Federal authorities have unsealed an indictment charging a Kenyan man with trying to stage a 9/11-style attack on the United States on behalf of the al-Shabab group.
Cholo Abdi Abdullah, 30, who was arrested in the Philippines in 2019, was transferred to US custody Tuesday on charges that he conspired to hijack an aircraft and slam it into a building.
He was making an initial court appearance in New York on Wednesday.
Prosecutors said Abdullah received flight training in the Philippines and obtained a pilot’s licence in preparation for an attack.
“This case, which involved a plot to use an aircraft to kill innocent victims, reminds us of the deadly threat that radical Islamic terrorists continue to pose to our nation,” Assistant Attorney General for National Security John Demers said in a statement.
Acting Manhattan US Attorney Audrey Strauss called it a “chilling callback to the horrific attacks of September 11, 2001”.
Abdullah, prosecutors said, started planning the attack in 2016 under the direction of an al-Shabab commander who was also involved in planning a deadly attack in 2019 on a hotel in Nairobi, Kenya.
“Beginning in or about 2016, at the direction of a senior al Shabaab commander…the defendant, sought to obtain pilot training, test flaws in airport security, and take other steps for hijacking a civil aircraft to use in conducting a terrorist attack on behalf of al Shabaab,” the indictment read.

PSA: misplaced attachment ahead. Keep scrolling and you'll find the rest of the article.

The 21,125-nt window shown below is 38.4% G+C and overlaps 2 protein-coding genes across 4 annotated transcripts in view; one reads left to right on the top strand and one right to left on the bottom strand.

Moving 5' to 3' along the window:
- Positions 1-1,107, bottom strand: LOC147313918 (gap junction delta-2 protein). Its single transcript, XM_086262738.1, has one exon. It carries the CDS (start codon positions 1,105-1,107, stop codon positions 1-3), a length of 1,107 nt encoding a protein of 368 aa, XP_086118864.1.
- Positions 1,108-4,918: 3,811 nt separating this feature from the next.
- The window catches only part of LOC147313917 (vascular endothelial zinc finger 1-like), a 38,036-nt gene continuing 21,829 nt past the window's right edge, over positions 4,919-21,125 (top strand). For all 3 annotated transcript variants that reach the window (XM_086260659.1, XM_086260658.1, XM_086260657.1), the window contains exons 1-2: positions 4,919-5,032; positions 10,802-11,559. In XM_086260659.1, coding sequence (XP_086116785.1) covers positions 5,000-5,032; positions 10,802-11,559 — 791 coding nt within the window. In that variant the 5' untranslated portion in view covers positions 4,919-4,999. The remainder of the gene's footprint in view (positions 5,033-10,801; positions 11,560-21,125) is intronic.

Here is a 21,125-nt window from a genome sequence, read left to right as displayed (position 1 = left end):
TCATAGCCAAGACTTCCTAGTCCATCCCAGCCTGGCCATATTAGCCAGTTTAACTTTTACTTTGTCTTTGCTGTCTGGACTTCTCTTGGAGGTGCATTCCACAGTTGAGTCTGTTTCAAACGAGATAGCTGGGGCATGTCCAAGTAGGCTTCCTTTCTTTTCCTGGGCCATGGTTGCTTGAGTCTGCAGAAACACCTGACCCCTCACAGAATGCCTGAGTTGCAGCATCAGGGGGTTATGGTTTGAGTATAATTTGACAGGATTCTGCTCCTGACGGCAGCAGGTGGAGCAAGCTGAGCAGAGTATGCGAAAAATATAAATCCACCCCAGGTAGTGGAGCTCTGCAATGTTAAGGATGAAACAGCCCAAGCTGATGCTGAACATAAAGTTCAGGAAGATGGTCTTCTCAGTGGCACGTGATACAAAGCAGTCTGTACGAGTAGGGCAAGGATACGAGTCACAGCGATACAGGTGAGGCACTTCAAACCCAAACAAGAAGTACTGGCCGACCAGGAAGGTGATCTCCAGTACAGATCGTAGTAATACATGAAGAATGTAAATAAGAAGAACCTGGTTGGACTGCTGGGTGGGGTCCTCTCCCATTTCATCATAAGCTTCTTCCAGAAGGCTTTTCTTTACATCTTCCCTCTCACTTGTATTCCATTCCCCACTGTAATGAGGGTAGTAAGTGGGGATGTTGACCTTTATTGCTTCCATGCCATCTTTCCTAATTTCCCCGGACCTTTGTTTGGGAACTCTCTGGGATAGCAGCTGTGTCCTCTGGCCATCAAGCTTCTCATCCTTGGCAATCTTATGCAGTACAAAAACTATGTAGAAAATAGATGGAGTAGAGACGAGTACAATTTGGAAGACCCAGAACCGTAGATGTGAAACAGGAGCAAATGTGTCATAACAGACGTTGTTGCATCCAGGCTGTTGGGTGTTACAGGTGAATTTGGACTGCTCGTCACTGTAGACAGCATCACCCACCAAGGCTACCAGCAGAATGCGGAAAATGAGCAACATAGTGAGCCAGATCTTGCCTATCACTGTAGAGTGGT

The State Department has designated the Somalia-based group al-Shabab, an al-Qaida affiliate, as a foreign terrorist organisation.
He also researched potential hijacking methods and sought information on how to obtain a US visa.
The name of a lawyer in the US who could speak on Abdullah’s behalf was not immediately available.
In the past, the Philippines had been a launching pad for deadly attacks.
Khalid Shaikh Mohammed, the accused al-Qaeda mastermind of the September 11, 2001 attacks, had previously told his interrogators that the plot to attack New York and Washington DC was first hatched in the Philippines.
Mohammed had lived in Manila in the 1990s, alongside his nephew Ramzi Yousef, who is serving life in prison for the World Trade Center bombing in 1993.
Yousef was also the main suspect of the bombing of the Philippine Airlines flight to Japan.